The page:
• This policy covers family members and guardians, in addition to you.

    Many people and immigrant advocacy organizations fought hard for the creation of the DACA program.  Organizations and community members will continue to advocate for the extension of the DACA program.  Should DACA be terminated at some point, remember that people who are granted DACA are, by definition, “low priorities” for deportation.

    If you are unsure about applying, contact us or speak to a lawyer or a BIA accredited representative.

  • What happens if I apply for DACA and my application is rejected? Will the government use the information I gave them to try and deport me or my family members?

    United States Citizenship and Immigration Services (USCIS) handles DACA applications. The USCIS agency does not deal with deportations under any circumstances. At worst, they may refer the case to another government agency. USCIS will not share any of your personal information with another government agency simply because your DACA application was rejected. The information in a DACA request, including information about family members and guardians, will not be shared with other government agencies (including ICE and CBP) for the purpose of deportation UNLESS the DACA applicant is involved with certain criminal offenses, is found to have lied to USCIS, or is deemed a threat to public safety or national security.

    The information may be shared, however, with national security and law enforcement agencies, including ICE and CBP, for purposes other than removal, including:

    • Assisting in the consideration of the deferred action request.
    • To identify or prevent fraudulent claims.
    • For national security purposes.
    • For the investigation or prosecution of a criminal offense.
    • This policy covers family members and guardians, in addition to you.

    If you have a criminal background, think your application may be rejected, or are unsure about applying, you should contact us or speak to a lawyer or a BIA accredited representative before applying.

  • What happens if I have DACA and then it expires? Will the government use the information I gave them to try and deport me or my family members?

    United States Citizenship and Immigration Services (USCIS) handles DACA applications. The USCIS agency does not deal with deportations under any circumstances. At worst, they may refer the case to another government agency. USCIS will not share any of your personal information with another government agency simply because your DACA expired. The information in a DACA request, including information about family members and guardians, will not be shared with other government agencies (including ICE and CBP) for the purpose of deportation UNLESS the DACA applicant is involved with certain criminal offenses, is found to have lied to USCIS, or is deemed a threat to public safety or national security.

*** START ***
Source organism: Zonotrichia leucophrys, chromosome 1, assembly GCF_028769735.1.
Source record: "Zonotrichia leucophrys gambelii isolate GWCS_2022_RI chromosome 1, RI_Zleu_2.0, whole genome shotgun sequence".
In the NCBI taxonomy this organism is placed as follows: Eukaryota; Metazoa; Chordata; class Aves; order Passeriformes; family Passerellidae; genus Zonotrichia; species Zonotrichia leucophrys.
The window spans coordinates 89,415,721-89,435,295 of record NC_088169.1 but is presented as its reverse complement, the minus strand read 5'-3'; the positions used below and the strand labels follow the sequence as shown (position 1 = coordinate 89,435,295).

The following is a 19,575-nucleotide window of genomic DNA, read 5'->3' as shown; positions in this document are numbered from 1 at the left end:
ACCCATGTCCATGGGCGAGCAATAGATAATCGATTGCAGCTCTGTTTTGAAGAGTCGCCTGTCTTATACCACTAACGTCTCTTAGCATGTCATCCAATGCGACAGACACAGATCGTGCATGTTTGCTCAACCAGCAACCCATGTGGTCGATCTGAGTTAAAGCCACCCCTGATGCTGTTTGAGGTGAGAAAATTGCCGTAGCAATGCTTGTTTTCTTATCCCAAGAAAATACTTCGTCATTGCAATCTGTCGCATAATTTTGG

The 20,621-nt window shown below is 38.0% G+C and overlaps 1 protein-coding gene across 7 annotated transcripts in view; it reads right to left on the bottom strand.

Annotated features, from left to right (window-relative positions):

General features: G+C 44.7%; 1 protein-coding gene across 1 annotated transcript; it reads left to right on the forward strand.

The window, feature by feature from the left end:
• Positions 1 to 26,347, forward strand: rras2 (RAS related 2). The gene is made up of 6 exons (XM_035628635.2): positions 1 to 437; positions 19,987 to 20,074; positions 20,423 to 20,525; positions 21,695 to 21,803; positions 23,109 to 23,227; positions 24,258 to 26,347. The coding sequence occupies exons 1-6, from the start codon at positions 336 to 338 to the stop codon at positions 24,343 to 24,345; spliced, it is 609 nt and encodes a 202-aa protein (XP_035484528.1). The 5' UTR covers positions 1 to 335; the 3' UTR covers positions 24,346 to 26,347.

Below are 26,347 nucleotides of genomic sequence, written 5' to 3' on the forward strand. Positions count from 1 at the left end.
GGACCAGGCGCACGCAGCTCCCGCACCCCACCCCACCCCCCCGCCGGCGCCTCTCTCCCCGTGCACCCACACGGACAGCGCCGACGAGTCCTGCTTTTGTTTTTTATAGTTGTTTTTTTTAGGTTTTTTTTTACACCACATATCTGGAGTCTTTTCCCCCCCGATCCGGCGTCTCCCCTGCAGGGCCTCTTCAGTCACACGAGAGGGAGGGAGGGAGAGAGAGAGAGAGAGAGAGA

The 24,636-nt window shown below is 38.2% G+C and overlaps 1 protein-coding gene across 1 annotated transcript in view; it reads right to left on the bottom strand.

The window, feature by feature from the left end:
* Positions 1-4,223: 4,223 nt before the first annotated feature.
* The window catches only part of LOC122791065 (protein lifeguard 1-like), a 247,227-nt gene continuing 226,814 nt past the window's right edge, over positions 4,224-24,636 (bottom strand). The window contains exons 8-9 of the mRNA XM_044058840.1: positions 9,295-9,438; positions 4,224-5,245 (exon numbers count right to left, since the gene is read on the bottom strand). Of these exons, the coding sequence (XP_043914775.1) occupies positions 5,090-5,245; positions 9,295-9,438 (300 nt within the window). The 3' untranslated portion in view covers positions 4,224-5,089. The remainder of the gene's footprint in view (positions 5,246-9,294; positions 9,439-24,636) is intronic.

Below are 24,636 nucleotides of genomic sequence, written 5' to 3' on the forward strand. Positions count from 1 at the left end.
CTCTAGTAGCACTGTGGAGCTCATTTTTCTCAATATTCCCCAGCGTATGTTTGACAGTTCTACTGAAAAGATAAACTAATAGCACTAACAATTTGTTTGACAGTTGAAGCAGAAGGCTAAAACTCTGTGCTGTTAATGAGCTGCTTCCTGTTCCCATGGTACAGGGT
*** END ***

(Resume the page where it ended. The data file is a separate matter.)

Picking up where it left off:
The information may be shared, however, with national security and law enforcement agencies, including ICE and CBP, for purposes other than removal, including:

    • Assisting in the consideration of the deferred action request.
    • To identify or prevent fraudulent claims.
    • For national security purposes.
    • For the investigation or prosecution of a criminal offense.
    • This policy covers family members and guardians, in addition to you.

    This being said, if your DACA expires, you will lose the benefits of DACA. If your DACA expires, you might also have “unlawful presence,” which could complicate your immigration case in the future. Make sure to renew your DACA before it expires or as soon as possible.

    See our "How to renew DACA" section above for information on how to renew DACA.

 

  • California Driver’s Licenses Once DACA Expires

    The end of the DACA program has drastic consequences for DACA holders across the United States.  One area of concern is around whether DACA recipients will still be eligible for driver’s licenses, and thus authorized to drive lawfully.  This practice advisory will address the driver’s license options for DACA holders in California, with information on what will happen when DACA expires, and step-by-step instructions on how to switch licenses if necessary.

 

Specific circumstances

  • Will I still qualify for DACA if I have a prior order of deportation or other prior immigration violations?

    Possibly. If you have any prior immigration violations, you should contact us or speak to a lawyer or a BIA accredited representative before applying.

  • I previously had a DUI, will I still qualify for DACA?

    If you have received a DUI, your DACA application will likely be rejected. You should contact us or speak to a lawyer or a BIA accredited representative before applying.

  • I've been using a fake name / fake social security number / information that wasn't mine. Will this affect my ability to apply for DACA or get employment authorization? Will it place me at risk if I apply?

    Possibly. You should contact us or speak to a lawyer or a BIA accredited representative before applying.

  • I have a deportation order, but I did not leave. Will this affect my ability to apply for DACA or place me at risk if I apply?

    You will still qualify for DACA even if you have a deportation order. However, you should contact us or speak to a lawyer or a BIA accredited representative before applying.

 

  • I have / had a case in front of an immigration judge, can I apply for DACA?

    Yes! If you qualify, you can apply for DACA. It doesn't matter that you have / had a case in Immigration Court. That being said, if you are or were in Immigration Court, contact us or speak to a lawyer or a BIA accredited representative before applying. You may need to send a copy of the papers from your immigration court case with your DACA request.

 

I want to apply for DACA but I'm still worried and have questions

If you want to apply for DACA but you still have questions:

  • You can come to one of the collaborative workshops, information sessions, or drop in hours at our different partner organizations.  
  • You can contact us or reach out to one of the other organizations in the Santa Clara County DACA Collaborative.

Don't live in the bay area? Visit www.weownthedream.org to find a nonprofit immigration legal service provider near you that can help.